Dad obviously had a prior family. Were they killed, abandoned or separated from him in China by events? It meant I had a potential additional unknown sibling and a stepmother, dead or alive. Another photo was of a white female, perhaps a missionary teacher.
His locked away papers, photos, scars suggested upheaval, chaos, war, desperate movements, possible army desertion and perhaps even escape from execution.
I put together what little I could of his confusing background and summarized how he became my father. During harrowing upheavals, wounded by gunfire, his family lost, he escaped by boat to Canada on false papers. From there he sneaked in the US, shortly later met Mom who was from Hawaii and impregnated her with me during September/October 1949. The odds against my conception were unimaginable low, my existence an extreme long shot fluke. I was chosen not just from one of Dad’s millions of sperm cells but also by strange coincidences of fate.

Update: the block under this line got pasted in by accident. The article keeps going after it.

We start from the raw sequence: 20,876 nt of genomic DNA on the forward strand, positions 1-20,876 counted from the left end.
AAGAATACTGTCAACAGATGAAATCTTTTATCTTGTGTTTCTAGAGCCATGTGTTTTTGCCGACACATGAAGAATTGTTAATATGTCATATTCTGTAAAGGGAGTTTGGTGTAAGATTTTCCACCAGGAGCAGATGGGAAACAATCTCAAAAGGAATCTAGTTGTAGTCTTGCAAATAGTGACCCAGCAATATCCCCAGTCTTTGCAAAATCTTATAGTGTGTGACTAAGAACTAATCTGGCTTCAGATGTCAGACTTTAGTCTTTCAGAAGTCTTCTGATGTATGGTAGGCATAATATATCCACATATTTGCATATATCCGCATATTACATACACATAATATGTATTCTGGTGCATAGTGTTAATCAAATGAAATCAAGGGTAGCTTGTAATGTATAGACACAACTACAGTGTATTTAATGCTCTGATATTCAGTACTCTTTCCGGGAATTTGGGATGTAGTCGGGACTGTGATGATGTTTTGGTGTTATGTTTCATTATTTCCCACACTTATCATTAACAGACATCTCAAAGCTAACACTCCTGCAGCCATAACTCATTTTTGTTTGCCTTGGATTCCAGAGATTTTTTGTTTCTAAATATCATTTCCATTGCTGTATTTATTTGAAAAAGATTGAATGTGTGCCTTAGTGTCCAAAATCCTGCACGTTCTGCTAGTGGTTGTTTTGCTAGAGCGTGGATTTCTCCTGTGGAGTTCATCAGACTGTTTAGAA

The locked box also revealed a much bigger secret but I didn’t deduce its clue staring out from the passport. I was too involved in reconstructing my father’s image to comprehend what was in front of me. It took Mom to reveal what I was blind to see.
Dad had always kept his wallet to himself. I assumed to protect his money but his driver’s license provided a birthday which we never knew and another year of birth, 1912. The Chinese interpreter, however, explained in Chinatown things are not as they seem and obtaining documents is a sub-industry where one can be what they want to be. There was no Social Security card. His erratic employment and never receiving Social Security suggested an ability to get a driver's license but not a Social Security card. Dad was an illegal alien; his past an enigma. He was not just an Alviso cannery worker, if he ever was, instead he was a complex Chinese military ghost shadow.